Then we have that $f_n \to f$ a.e and $f$ is measurable.

Proof of P3:

Suppose that $\{f_n\}$ is Cauchy in measure and converges to $f$ a.e.. Since $\{f_n\}$ is Cauchy in measure, we have that, for every $\epsilon > 0$ and $\delta>0$, there is $N\in \mathbb{N}$, such that, for all $n,m \geq N$ $$\mu\left(\{x:|f_n(x) - f_m(x)|\geq \epsilon/2\}\right)<\delta$$

Note that, given any $n\geq N$, if $|f_n(y) - f(y)|\geq \epsilon$, then there is $M\geq N$ such that for all $m\geq M$, $|f_n(y) - f_m(y)|\geq \epsilon/2$. In other words: given any $n\geq N$, if $y\in\{x: |f_n(x) - f(x)|\geq \epsilon\}$, then $y\in \bigcup_{M=N}^\infty\bigcap_{m=M}^\infty \{x:|f_n(x) - f_m(x)|\geq \epsilon/2\}$.

Yet in other words: given any $n\geq N$, $$ \{x: |f_n(x) - f(x)|\geq \epsilon\} \subset \bigcup_{M=N}^\infty\bigcap_{m=M}^\infty \{x:|f_n(x) - f_m(x)|\geq \epsilon/2\}$$

Note that $\{\bigcap_{m=M}^\infty \{x:|f_n(x) - f_m(x)|\geq \epsilon/2\}\}_M$ is a monotone non-decreasing sequence of measurable sets and for any any $M\geq N$ $$\mu \left (\bigcap_{m=M}^\infty \{x:|f_n(x) - f_m(x)|\geq \epsilon/2\} \right)\leq \mu(\{x:|f_n(x) - f_M(x)|\geq \epsilon/2\})\leq \delta$$ So using the continuity of the measure from below, we have

$$ \mu(\{x: |f_n(x) - f(x)|\geq \epsilon\}) \leq \mu\left( \bigcup_{M=N}^\infty\bigcap_{m=M}^\infty \{x:|f_n(x) - f_m(x)|\geq \epsilon/2\} \right) =\\=\lim_{M \to \infty} \mu\left(\bigcap_{m=M}^\infty \{x:|f_n(x) - f_m(x)|\geq \epsilon/2\} \right)\leq \delta$$

So, we proved that, for every $\epsilon > 0$ and $\delta>0$, there is $N\in \mathbb{N}$, such that, for all $n \geq N$ $$\mu\left(\{x:|f_n(x) - f(x)|\geq \epsilon\}\right)<\delta$$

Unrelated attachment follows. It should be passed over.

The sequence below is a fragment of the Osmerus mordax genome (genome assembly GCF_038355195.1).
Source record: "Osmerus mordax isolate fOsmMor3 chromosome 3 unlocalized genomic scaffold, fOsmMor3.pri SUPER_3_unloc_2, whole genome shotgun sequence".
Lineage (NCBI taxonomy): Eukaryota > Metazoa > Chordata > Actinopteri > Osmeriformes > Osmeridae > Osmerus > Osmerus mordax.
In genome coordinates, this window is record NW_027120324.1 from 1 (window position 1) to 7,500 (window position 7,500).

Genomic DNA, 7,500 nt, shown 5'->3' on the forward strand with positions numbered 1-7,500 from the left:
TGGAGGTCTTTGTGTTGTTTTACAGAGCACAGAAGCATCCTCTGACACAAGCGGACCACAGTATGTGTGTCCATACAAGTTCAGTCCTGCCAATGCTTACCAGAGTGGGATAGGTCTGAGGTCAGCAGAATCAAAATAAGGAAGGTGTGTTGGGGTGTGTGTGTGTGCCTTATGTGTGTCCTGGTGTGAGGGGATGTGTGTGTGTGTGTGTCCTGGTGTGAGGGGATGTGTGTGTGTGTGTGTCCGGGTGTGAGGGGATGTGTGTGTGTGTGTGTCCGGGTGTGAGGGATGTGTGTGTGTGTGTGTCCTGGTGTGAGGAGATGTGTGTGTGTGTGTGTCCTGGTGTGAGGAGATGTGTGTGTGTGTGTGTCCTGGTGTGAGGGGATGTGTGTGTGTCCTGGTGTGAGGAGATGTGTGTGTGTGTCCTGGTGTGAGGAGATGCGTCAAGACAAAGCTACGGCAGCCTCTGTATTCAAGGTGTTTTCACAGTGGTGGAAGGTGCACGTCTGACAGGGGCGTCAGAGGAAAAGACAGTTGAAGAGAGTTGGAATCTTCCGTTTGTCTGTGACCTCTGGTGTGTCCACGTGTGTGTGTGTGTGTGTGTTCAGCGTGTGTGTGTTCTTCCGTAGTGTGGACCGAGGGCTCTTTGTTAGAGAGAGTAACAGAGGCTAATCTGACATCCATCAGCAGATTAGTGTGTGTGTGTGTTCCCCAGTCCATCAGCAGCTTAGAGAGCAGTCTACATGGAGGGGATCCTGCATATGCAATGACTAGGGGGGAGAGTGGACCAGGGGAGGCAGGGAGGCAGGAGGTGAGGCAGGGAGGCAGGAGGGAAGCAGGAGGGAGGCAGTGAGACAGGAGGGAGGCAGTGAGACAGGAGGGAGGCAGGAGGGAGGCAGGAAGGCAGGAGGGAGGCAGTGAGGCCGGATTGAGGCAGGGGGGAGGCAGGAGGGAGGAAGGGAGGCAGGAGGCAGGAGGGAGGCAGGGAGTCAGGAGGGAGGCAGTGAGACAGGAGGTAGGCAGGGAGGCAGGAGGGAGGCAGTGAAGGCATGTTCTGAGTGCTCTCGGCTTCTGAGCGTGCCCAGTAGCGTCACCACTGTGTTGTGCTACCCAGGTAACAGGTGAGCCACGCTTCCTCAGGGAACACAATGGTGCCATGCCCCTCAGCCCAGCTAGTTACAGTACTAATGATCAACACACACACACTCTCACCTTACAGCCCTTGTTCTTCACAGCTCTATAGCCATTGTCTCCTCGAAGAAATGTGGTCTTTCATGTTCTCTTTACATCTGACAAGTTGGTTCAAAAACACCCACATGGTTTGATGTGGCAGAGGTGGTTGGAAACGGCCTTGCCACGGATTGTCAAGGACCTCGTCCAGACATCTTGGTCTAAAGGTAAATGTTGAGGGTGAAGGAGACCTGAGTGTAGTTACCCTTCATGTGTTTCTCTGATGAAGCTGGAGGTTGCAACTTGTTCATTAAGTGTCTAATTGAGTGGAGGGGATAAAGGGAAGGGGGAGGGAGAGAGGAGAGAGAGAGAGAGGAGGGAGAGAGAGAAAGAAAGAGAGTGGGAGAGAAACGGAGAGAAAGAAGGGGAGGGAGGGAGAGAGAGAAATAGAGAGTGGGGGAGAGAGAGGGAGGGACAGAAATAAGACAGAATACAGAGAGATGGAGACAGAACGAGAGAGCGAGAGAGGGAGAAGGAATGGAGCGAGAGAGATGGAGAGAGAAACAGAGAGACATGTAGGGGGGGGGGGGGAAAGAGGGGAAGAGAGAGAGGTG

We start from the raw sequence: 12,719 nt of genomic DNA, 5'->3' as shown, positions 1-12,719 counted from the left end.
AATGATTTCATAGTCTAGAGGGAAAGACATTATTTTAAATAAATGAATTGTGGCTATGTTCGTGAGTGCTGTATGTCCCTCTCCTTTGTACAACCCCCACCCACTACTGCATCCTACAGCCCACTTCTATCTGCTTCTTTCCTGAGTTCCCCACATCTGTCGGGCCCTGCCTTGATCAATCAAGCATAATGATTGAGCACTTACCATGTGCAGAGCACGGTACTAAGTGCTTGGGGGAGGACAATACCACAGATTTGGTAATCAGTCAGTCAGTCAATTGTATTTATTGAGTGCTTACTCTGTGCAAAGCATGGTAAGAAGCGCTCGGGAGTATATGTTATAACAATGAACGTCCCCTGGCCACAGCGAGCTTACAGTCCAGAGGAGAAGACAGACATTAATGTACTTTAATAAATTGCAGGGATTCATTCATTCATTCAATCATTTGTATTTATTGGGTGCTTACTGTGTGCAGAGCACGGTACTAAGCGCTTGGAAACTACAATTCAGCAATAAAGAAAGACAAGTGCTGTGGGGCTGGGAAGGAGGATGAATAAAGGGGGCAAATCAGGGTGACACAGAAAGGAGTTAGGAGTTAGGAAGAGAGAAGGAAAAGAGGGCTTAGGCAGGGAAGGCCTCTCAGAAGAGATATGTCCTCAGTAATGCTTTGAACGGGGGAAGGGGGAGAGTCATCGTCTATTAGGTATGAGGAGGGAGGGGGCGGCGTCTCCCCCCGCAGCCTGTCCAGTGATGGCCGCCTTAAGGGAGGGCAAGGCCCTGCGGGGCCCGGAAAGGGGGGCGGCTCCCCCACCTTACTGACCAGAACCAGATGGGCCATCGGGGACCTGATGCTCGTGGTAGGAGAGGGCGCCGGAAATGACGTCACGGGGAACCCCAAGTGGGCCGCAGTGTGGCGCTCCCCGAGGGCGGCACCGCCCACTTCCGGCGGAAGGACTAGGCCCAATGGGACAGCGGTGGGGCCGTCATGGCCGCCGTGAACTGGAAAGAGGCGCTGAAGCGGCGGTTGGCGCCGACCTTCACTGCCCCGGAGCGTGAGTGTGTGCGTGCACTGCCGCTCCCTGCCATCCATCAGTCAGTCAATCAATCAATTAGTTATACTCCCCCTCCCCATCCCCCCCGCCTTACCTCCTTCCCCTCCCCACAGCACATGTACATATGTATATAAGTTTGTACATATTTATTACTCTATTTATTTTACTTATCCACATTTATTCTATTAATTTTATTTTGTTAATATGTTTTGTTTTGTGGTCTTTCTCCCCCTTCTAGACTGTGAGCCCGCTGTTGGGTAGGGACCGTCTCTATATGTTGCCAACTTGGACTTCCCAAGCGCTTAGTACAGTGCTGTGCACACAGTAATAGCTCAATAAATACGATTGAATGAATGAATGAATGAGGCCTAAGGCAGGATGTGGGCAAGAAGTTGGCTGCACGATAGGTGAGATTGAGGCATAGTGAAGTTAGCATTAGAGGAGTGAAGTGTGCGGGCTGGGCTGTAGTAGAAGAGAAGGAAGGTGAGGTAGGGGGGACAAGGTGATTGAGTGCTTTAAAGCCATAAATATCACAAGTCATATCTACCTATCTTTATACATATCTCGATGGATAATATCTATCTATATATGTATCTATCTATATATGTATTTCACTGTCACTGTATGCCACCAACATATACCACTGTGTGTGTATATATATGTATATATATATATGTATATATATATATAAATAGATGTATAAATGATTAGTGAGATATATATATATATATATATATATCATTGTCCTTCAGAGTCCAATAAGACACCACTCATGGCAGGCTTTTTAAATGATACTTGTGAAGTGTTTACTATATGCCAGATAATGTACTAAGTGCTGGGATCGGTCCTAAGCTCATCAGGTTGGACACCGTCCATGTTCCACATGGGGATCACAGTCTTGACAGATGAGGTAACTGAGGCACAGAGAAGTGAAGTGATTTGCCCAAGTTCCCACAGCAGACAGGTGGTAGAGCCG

So, $\{f_n\}$ converges to $f$ measure.

Proof of P4:

It is an imediate consequence of $$\{x:|f_n(x) - f(x)|\geq \epsilon\} \subset \{x:|f_n(x) - f_{n_j}(x)|\geq \epsilon/2\} \cup \{x:|f_{n_j}(x) - f(x)|\geq \epsilon/2\}$$

The set $\{x:|f_n(x) - f_{n_j}(x)|\geq \epsilon/2\}$ can have arbitraly small measure, because $\{f_n\}_n$ is Cauchy in measure.

The set $ \{x:|f_{n_j}(x) - f(x)|\geq \epsilon/2\}$ can have arbitraly small measure, because the subsequence $\{f_{n_j}\}$ converges to $f$ in measure.

Proof of P5:

Suppose that $\{f_n\}$ converges in measure to $f$ and $g$. Then, for any $\epsilon>0$,

$$ \{x : |f(x)-g(x)|\geq \epsilon \} \subset \{x:|f(x) - f_n(x)|\geq \epsilon/2\} \cup \{x:|f_n(x) - g(x)|\geq \epsilon/2\}$$

Given any $\delta >0$ for $n$ sufuciently large we have

$$\mu(\{x:|f(x) - f_n(x)|\geq \epsilon/2\})\leq \delta/2 $$ and $$\mu(\{x:|f_n(x) - g(x)|\geq \epsilon/2\})\leq \delta/2 $$

So, for any $\epsilon>0$, for all $\delta>0$ $$\mu( \{x : |f(x)-g(x)|\geq \epsilon \} )\leq \delta$$

So, for any $\epsilon>0$, $$\mu( \{x : |f(x)-g(x)|\geq \epsilon \} )= 0$$ But $$ \{x : |f(x)-g(x)|\geq 0 \}= \bigcup_{k=1}^\infty \{x : |f(x)-g(x)|\geq 1/k\}$$ So, $\mu(\{x : |f(x)-g(x)|\geq 0 \})=0$. So $f=g$ a.e.

Proof of Theorem 2.30: (following the logic in proof presented Folland's book)

By P1, there is a subsequence $\{f_{n_j}\}$ which is Cauchy a.e.

By P2, since $\{f_{n_j}\}$ which is Cauchy a.e., there is a measurable function $f$ such that $f_{n_j}n\rightarrow f$ a.e.

Since $\{f_{n_j}\}$ is a subsequence of $\{f_n\}$, we have that $\{f_{n_j}\}$ is Cauchy in measure and since $f_{n_j}n\rightarrow f$ a.e., by P3, we have that $\{f_{n_j}\}$ converges to $f$ measure.

By P4, since $\{f_n\}$ is Cauchy in measure and the subsequence $\{f_{n_j}\}$ converges to $f$ in measure, we have that $\{f_n\}$ converges to $f$ measure.

By P5, we have that the limit for the convergence in measure is unique a.e.

Remark: In thersed proof, Follands concatenate the proofs of those five points. In particular, to prove P3, he uses estimates made for P1, which helps to make the proof shorter.

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The interest of having the $2^{-k}$ upper bound is that you can sum it, and then use Borel-Cantelli...

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  • $\begingroup$ I see but Borel-Cantelli is not introduced until later. $\endgroup$ – Wolfy Jun 30 '16 at 19:07